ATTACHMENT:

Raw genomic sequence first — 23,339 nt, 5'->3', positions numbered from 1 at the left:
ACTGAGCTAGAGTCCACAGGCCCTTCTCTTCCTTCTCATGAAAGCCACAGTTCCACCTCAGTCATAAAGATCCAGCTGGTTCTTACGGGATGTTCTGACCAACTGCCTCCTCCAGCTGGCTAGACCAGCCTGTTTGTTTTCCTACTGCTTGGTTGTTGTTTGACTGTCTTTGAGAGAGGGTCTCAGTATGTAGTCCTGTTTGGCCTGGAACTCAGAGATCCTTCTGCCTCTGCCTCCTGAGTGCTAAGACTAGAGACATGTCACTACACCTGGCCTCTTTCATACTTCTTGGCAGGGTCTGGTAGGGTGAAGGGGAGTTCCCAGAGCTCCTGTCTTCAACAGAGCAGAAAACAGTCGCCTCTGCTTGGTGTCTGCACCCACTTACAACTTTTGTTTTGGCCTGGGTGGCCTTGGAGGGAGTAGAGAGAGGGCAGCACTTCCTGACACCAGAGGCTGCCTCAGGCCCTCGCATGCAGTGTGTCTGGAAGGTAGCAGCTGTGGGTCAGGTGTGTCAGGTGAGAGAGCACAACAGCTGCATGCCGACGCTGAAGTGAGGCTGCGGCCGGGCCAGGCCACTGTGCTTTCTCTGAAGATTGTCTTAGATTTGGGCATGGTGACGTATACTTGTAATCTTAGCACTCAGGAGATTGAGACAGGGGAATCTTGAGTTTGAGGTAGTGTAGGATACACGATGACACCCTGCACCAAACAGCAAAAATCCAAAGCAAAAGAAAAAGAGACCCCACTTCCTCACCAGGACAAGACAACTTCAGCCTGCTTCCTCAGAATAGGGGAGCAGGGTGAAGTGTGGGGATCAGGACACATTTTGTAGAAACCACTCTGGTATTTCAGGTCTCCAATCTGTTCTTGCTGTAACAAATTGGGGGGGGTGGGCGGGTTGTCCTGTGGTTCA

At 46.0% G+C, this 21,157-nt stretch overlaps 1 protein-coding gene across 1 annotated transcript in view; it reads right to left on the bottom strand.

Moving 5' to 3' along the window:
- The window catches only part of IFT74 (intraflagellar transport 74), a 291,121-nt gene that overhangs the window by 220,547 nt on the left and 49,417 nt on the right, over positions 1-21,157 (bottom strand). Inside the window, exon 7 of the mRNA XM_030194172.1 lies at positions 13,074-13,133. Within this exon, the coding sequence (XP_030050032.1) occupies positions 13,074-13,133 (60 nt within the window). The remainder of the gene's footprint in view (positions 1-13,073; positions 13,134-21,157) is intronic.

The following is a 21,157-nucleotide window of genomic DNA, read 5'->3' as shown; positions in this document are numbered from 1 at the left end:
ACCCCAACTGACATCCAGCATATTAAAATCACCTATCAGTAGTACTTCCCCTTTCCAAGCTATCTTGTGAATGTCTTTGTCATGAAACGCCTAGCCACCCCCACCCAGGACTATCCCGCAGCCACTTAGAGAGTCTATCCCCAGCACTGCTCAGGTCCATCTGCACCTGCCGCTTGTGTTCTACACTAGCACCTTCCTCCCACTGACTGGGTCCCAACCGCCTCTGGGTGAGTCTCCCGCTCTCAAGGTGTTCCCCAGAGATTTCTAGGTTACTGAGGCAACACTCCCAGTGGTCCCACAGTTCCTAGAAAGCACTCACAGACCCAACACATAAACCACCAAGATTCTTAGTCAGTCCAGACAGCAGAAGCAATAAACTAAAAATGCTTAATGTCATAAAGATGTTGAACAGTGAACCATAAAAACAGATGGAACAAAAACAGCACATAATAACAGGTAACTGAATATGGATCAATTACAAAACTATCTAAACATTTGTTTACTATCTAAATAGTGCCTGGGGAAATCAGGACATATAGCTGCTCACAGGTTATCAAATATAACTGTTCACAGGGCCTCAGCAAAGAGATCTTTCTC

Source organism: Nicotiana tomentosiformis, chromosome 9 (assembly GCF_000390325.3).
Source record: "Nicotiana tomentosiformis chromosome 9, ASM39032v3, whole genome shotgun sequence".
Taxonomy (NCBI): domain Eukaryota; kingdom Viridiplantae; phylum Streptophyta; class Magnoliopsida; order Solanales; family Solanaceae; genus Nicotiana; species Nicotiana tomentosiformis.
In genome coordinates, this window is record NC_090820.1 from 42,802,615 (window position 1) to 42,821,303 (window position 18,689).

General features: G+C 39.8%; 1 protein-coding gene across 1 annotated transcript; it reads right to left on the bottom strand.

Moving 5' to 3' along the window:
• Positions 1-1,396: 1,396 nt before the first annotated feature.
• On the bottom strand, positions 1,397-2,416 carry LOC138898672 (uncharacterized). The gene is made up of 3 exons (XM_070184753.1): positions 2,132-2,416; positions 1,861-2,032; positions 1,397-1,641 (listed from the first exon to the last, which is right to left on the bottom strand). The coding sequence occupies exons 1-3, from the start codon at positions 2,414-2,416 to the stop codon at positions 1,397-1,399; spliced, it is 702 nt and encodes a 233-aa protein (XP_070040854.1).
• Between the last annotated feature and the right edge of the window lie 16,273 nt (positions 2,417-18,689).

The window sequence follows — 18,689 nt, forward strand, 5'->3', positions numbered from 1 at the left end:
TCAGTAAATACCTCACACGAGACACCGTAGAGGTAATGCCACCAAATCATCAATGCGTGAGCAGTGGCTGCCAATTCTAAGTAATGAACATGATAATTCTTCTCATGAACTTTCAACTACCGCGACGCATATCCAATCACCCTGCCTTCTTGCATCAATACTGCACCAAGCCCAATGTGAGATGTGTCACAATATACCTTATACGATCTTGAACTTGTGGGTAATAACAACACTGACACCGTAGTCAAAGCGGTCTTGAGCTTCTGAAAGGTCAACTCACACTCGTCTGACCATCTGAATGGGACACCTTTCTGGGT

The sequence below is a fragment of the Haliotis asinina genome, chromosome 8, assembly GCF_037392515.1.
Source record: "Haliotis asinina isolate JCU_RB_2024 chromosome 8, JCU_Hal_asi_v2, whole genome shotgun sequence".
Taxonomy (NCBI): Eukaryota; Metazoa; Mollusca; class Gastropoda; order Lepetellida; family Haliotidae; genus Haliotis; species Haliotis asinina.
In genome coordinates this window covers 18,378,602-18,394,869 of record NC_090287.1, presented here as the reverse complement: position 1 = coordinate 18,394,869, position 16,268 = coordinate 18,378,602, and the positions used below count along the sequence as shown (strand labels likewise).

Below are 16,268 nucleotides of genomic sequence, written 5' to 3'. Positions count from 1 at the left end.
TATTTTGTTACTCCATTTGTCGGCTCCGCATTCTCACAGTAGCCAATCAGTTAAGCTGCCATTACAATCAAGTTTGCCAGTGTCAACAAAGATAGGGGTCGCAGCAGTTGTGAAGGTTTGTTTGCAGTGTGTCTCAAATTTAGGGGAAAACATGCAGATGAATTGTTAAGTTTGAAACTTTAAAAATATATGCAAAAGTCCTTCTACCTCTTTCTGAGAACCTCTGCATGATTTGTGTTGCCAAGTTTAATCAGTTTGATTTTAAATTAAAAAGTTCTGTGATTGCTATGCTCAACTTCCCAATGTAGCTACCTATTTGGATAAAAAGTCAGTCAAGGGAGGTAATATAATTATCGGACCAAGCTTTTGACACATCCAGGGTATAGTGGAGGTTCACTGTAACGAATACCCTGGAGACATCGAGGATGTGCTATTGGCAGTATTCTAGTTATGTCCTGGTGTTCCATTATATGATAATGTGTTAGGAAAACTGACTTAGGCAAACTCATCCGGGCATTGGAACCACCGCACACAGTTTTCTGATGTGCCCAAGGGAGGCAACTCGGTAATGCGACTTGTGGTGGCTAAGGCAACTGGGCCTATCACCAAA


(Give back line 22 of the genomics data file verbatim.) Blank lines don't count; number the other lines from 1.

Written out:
In genome coordinates this window covers 18,378,602-18,394,869 of record NC_090287.1, presented here as the reverse complement: position 1 = coordinate 18,394,869, position 16,268 = coordinate 18,378,602, and the positions used below count along the sequence as shown (strand labels likewise).